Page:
Industrial-gas technology group Air Products is licensing its proprietary cryogenic machining technology to MAG IAS LLC, meaning that the CNC machine builder will use Air Products’ delivery technology and intellectual property for cryo-machining. Cryo-machining uses gas to “super cool” cutting inserts, mitigating heat generation during cutting and making it possible to increase cutting speeds, and also prolonging tool life. 

The gas supplier noted that MAG would be deploying its own Minimum Quantity Cryogenics technology, in addition to Air Products’ cryogenic machining technology. MAG’s MQC was demonstrated at IMTS 2012, and is now available as an option on new MAG machines or in retrofit kits for existing MAG machines.

MQC delivers liquid nitrogen at -321°F (-196°C) through the spindle, directly to the tool tip and cutting zone. It makes it possible for machinists to increase process speeds and lower cutting forces, achieving longer tool life and generating less heat in the process. Recently, it was approved for U.S. Dept. of Defense contractors processing titanium components for the F-35 Lightning II stealth fighter (the Joint Strike Fighter program headed by Lockheed Martin Aeronautics.)

MAG noted that MQC is also eco-friendly, yielding dry chips and releasing no coolant mist or greenhouse gases.

According to Michael Judge, MAG vice president of Cryogenic Business Development, MQC's effectiveness based on the technique for plumbing liquid nitrogen through the insert to create a ‘heat-sink effect,’ rather than traditional chip zone cooling with wet coolants.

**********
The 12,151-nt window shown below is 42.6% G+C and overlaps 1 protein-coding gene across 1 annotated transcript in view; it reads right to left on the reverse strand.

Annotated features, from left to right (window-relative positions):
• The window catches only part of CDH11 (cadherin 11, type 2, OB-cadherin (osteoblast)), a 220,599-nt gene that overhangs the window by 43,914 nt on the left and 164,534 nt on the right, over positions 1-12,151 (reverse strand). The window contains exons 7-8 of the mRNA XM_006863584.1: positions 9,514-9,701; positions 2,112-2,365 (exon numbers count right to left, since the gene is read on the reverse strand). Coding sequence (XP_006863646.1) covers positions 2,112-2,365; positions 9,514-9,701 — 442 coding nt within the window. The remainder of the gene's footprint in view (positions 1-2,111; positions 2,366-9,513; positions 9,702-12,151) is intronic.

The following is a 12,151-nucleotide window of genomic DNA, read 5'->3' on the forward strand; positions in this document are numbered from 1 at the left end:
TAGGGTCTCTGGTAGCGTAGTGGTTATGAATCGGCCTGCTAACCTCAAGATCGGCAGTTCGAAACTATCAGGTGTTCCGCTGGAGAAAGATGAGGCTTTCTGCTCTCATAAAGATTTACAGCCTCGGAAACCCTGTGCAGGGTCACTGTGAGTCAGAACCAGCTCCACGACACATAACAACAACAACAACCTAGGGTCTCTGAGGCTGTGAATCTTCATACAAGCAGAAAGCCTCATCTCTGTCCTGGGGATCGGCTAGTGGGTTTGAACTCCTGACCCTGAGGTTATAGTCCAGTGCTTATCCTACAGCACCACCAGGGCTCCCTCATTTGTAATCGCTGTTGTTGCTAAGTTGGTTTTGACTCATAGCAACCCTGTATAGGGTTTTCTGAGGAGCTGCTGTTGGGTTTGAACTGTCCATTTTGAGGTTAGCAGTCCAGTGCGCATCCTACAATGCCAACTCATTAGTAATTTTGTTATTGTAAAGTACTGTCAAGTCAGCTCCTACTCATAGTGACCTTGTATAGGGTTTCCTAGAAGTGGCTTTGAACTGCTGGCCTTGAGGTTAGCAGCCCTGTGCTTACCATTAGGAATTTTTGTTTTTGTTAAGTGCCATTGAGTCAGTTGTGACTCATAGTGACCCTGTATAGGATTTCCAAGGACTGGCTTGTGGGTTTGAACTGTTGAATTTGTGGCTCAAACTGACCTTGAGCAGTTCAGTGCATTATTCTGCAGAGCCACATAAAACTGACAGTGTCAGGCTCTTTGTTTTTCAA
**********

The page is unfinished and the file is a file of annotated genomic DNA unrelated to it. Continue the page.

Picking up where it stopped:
"Cryogenic machining has never been done this efficiently before, with liquid nitrogen passed through the spindle and through the insert," Judge stated. "Through-tool cooling provides the most efficient heat transfer model and consumes the least amount of liquid nitrogen, with flow rates as low as 0.08 liters per minute per cutting edge."

George Georgiou, MAG Cryogenics Engineering & Product Managerhas reported that MQC tests achieved a 60% increase in speed while milling CGI with carbide, and up to four times using PCD (polycrystalline diamond) tooling. "With the addition of Minimum Quantity Lubrication, we tripled speeds with carbide,” Georgiou said. “We have focused on higher material removal rates, while keeping tool life equal to what would be achieved with conventional wet coolants. Results indicate this technology dramatically improves the lifecycle cost for cutting difficult-to-machine materials by reducing the required number of machines and associated plant infrastructure, or possibly increasing tool life beyond anything thought possible today. Cryogenic machining becomes even more competitive when you consider it's a 'green' technology. There is no coolant mist collection, filtration, wet chips, contaminated workpieces or disposal cost, and certainly less energy consumption without all the pumps, fans and drives that go into handling coolant."